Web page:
Polecats have a place in eco-system
The polecat (putois) is the wild cousin of the domesticated ferret (furet) and in France is classed as vermin (animal nuisible) along with many other species including weasels, rabbits, martens, wild boar and foxes, and six species of birds: rooks, black crows, starlings, jays, magpies and wood pigeons.
Similar to weasels, polecats have a long, slender body, short legs and a broad head. They can measure anything between 35-51cms from nose to the base of their tails, which can be 12-19cm long. They weigh between 0.7 and 1.4kg and males are substantially larger than the females.
They are solitary, living in lowland areas under hedges, in rabbit burrows and farm buildings and mate in spring. Two months later the female bears litters of three to seven young. These are weaned at around two months and leave home around four months and will mate the next year.
Polecats mainly eat rabbits, although they will also eat small mammals such as rats and mice, amphibians, birds and eggs. They can give off a very pungent smell.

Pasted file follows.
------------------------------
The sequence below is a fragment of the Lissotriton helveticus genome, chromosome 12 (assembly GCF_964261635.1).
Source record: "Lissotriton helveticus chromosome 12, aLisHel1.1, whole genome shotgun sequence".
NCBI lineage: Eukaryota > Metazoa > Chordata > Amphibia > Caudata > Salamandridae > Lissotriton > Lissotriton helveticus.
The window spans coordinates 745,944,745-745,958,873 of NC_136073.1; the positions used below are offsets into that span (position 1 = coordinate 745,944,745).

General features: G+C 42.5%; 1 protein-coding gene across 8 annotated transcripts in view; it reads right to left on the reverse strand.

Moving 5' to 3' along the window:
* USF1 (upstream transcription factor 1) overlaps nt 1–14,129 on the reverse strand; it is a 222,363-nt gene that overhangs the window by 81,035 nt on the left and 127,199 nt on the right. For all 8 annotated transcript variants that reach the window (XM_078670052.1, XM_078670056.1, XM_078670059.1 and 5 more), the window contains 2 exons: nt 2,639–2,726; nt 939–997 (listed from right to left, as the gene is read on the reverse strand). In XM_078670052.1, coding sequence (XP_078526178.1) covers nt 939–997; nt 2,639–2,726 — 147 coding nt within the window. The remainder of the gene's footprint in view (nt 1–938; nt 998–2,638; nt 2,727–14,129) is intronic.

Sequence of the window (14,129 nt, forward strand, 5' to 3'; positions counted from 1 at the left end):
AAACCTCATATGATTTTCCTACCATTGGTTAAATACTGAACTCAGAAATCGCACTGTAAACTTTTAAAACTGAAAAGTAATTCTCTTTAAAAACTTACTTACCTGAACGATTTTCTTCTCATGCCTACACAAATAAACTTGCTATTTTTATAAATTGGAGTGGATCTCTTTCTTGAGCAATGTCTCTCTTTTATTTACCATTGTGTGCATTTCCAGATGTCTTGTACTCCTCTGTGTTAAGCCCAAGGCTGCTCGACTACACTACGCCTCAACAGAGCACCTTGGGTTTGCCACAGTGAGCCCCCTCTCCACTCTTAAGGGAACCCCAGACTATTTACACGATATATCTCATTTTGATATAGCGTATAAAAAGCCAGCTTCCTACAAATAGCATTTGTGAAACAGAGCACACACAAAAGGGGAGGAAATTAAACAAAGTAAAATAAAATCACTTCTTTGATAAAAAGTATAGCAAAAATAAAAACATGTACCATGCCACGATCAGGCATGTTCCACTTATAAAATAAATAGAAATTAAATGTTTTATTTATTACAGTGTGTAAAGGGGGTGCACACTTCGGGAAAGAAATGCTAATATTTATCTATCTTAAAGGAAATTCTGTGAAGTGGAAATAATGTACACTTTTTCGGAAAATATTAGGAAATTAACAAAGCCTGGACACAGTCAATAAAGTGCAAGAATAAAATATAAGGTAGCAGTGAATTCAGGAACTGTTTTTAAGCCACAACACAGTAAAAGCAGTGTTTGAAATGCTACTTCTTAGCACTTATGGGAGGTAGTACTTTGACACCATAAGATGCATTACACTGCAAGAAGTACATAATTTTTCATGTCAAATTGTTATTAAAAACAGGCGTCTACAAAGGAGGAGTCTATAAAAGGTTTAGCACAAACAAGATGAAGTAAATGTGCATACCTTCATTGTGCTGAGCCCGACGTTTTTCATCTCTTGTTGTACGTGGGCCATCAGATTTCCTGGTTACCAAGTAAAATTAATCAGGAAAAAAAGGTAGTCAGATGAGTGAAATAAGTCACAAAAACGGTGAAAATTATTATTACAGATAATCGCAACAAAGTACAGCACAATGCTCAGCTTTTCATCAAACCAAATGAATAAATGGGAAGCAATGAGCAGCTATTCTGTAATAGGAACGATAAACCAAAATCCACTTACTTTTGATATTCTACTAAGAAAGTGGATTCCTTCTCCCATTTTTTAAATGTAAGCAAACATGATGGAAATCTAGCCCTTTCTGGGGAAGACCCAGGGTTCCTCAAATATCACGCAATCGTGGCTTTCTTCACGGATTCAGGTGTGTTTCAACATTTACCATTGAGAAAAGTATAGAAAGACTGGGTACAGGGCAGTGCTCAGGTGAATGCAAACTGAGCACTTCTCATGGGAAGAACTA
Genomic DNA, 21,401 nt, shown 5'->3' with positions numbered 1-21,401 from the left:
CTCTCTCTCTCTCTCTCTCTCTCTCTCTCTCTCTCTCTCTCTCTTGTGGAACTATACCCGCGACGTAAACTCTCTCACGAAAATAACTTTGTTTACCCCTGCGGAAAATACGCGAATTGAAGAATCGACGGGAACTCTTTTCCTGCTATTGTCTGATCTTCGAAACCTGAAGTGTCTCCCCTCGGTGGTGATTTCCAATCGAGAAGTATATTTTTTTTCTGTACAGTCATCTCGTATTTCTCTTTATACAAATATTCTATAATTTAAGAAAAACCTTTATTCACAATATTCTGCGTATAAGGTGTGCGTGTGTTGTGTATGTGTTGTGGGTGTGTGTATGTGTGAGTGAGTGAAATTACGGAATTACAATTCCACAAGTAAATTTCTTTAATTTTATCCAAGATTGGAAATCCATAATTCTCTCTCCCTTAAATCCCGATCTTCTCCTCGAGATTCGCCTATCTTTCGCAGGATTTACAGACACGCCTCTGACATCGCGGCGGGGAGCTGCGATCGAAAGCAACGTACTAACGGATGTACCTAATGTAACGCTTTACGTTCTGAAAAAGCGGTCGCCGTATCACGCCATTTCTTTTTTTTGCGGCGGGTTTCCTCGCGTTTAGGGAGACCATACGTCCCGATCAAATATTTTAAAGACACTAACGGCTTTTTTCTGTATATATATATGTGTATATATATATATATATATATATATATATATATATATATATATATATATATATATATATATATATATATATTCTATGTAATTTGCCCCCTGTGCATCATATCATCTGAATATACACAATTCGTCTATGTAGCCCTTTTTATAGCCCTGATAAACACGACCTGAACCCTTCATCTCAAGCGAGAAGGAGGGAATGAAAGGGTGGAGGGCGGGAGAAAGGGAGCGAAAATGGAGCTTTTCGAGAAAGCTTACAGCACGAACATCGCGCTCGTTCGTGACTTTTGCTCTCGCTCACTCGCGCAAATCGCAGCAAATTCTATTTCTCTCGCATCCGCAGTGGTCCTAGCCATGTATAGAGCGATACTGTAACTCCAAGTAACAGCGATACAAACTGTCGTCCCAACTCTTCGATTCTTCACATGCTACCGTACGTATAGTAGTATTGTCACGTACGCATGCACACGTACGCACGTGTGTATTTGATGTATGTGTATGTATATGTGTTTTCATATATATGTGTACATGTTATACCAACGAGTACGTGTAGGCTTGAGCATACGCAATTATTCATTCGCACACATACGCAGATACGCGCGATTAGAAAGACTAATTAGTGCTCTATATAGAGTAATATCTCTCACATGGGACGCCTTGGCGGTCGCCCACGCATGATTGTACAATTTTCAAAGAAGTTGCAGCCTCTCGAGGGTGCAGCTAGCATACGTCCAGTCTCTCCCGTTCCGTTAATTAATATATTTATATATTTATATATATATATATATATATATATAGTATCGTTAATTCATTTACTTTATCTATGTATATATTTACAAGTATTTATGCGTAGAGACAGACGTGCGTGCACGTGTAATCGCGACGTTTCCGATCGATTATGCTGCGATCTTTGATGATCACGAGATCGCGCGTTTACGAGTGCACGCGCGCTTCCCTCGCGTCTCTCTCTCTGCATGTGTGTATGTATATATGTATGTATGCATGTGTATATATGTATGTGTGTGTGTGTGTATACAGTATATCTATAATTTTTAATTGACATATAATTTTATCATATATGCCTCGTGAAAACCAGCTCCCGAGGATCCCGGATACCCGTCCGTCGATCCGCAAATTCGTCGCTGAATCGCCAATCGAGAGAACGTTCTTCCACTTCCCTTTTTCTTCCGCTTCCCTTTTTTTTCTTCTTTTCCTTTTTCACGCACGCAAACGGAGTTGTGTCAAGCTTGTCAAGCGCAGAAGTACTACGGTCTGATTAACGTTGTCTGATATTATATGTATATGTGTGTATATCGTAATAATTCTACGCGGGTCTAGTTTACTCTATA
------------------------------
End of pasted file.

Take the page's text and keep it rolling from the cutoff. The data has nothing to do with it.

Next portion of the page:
Gamekeepers, especially, dislike them if they are raising game birds such as partridge and pheasant as they will eat both eggs and birds.
In the UK they are no longer classed as vermin and have been successfully reintroduced into several areas of the country.
Being classed as vermin in France means they can be exterminated all year round, by any means possible; they can be shot, trapped or poisoned and there is no maximum quota.
Wild animal charity Aspas has been campaigning for 20 years to abolish the official lists of so-called vermin, drawn up by the Conseil National de la Chasse et de la Faune Sauvage, mainly composed of hunters, arguing that every species has its place in the eco-system.
Each year, préfets choose which “vermin” on the list can be hunted in their department, and Aspas has ocassionally succeeded in arguing that the populations are so low that species should be excluded from the list of animals to be exterminated.
But the wild animal charity’s overarching aim is to get rid of the list of vermin completely.
To add your voice to the group’s online petition, go to www.aspas-nature.org and click on Campagnes, then Pétitions and Défense des nuisibles.
For more on Aspas, the national charity protecting wild animals, or to join and receive a free copy of its magazine, Goupil, visit: www.aspas-nature.org; call: 04 75 25 10 00 or write to: ASPAS, BP 505 – 26401 CREST CEDEX